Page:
Downing Street insisted that the PM did raise the issues in her discussions with both President Xi Jinping and Premier Li Keqiang.
But May must have said something not quite right though as a BBC World News report on May's visit to the country was cut out midway through the broadcast in the country. China correspondent Stephen McDonnell tweeted a video of the incident
alongside the caption:
So I hope @BBCWorld viewers are enjoying their screens going to black in mainland #China today as the censors pull the feed with coverage of PM Theresa May @Number10gov + Pres Xi Jinping and human rights as well as #Xinjiang crack down.
Clive Stafford Smith, who founded human rights group Reprieve, tweeted:
What we all want in a principled leader! Theresa May commended by China for sidestepping human rights - so why not just abolish them, or abolish humans? Or maybe we could have @RealDonad_Trump for PM instead after he has been impeached?
Joshua North, who was prosecuted by Humberside police with the help of counter-terror experts, has been cleared by a jury over his satirical Facebook post where he called for national batter gypos day. A costs order in North's favour will be
North had responded on Facebook after national news reported that travellers had caused trouble in Cleethorpes. North said he made the statement to mock other people's 'hateful comments'.
North said the case had led to almost two years of hell for him and his family and noted that there was no investigation into my side of the story.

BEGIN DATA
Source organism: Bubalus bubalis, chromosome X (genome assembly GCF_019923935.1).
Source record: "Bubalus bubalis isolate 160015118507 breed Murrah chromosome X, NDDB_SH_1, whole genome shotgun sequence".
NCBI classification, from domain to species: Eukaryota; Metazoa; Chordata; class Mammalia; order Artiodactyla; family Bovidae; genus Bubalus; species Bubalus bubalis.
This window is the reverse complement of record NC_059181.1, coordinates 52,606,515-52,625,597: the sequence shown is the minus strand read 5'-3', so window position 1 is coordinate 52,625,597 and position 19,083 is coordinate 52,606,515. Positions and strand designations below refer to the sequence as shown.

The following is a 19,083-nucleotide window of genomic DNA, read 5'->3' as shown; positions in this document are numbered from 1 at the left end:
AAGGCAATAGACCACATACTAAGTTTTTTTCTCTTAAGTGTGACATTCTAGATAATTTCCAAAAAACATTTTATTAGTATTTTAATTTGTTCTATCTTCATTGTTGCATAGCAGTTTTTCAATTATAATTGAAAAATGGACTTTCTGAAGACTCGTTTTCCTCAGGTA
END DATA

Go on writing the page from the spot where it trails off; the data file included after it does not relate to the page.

After he was cleared of inciting racial hatred Joshua North, from Cleethorpes, blasted the decision to prosecute him as political correctness gone mad. He said:
I told the police, if you check all my other Facebook posts, it indicates that I'm very friendly to immigrants, other races and religions.
The decision to prosecute was criticised by North's lawyer who said the case had been brought with 'the full force of the resources of the counter-terrorism unit'. He said:
I am disappointed that the prosecution, who had the full force of the resources of the counter-terrorism unit behind them, did not at any point consider what kind of a person Joshua actually is.
Had they spent any time thinking about him, looking at his other posts or even considering the possibility of another interpretation other than that they fixed upon, it would have occurred to them that Joshua is the last person to incite racial
Instead, they fixed on an interpretation and they refused to consider any other possibility even after he had advanced his position in interview.
What we have is a young, kind, decent, liberal, broad-minded man who works hard and who has been put through hell.
After the case concluded, Humberside Police defended its decision to charge North, stating it takes hate crime allegations seriously.
Robert Hannigan, a recent director of GCHQ has joined the clamour for internet censorship by US internet monopolies.
Hannigan accused the web giants of doing too little to remove terrorist and extremist content and he threatened that the companies have a year to reform themselves or face government legislation.
Hannigan suggested tech companies were becoming more powerful than governments, and had a tendency to consider themselves above democracy. But he said he believed their window to change themselves was closing and he feared most were missing the
boat. He predicted that if firms do not take credible action by the end of 2018, governments would start to intervene with legislation.
Google is set for its first appearance in a London court over the so-called right to be forgotten in two cases that will test the boundaries between personal privacy and public interest.